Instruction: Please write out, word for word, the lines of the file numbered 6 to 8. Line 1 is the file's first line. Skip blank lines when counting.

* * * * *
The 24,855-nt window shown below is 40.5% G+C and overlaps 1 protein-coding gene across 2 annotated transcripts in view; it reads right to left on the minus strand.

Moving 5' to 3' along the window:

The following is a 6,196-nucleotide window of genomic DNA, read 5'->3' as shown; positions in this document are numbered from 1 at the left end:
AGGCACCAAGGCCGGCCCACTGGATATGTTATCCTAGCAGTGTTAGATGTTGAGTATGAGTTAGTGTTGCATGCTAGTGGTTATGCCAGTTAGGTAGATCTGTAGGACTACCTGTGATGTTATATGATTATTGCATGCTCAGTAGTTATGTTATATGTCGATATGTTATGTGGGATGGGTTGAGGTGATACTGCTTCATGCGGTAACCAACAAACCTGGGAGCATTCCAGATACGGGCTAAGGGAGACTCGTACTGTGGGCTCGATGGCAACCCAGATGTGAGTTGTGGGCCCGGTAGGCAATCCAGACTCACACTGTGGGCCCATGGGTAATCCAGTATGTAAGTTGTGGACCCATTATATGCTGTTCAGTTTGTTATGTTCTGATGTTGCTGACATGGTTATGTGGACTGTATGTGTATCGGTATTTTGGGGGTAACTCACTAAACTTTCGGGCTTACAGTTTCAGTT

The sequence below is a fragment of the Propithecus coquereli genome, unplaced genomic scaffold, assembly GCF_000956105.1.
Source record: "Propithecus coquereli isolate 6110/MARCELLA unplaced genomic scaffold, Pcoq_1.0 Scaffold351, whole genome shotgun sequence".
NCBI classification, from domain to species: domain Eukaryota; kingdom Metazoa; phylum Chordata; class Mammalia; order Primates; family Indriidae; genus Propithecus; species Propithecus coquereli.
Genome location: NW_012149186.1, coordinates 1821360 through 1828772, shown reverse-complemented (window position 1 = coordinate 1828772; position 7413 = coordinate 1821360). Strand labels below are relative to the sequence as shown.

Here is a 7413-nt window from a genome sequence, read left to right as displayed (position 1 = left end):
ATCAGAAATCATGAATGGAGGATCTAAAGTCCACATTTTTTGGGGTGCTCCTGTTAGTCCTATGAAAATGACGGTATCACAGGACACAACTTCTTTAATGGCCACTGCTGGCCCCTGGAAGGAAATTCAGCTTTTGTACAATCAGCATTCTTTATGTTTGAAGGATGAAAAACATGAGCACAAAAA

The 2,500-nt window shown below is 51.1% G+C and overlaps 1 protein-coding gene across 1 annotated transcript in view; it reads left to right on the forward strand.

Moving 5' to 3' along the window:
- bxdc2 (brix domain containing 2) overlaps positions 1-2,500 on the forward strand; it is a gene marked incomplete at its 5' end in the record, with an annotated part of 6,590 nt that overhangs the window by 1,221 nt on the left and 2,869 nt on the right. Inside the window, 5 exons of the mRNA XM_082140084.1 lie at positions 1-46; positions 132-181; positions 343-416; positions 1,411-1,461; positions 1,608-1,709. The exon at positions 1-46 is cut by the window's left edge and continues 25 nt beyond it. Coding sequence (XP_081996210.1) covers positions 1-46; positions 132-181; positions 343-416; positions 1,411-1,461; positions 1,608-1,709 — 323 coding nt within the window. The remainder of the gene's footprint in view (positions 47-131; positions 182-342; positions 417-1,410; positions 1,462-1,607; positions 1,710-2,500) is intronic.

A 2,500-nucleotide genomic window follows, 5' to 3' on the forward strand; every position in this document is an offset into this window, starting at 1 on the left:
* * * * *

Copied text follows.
Source record: "Propithecus coquereli isolate 6110/MARCELLA unplaced genomic scaffold, Pcoq_1.0 Scaffold351, whole genome shotgun sequence".
NCBI classification, from domain to species: domain Eukaryota; kingdom Metazoa; phylum Chordata; class Mammalia; order Primates; family Indriidae; genus Propithecus; species Propithecus coquereli.
Genome location: NW_012149186.1, coordinates 1821360 through 1828772, shown reverse-complemented (window position 1 = coordinate 1828772; position 7413 = coordinate 1821360). Strand labels below are relative to the sequence as shown.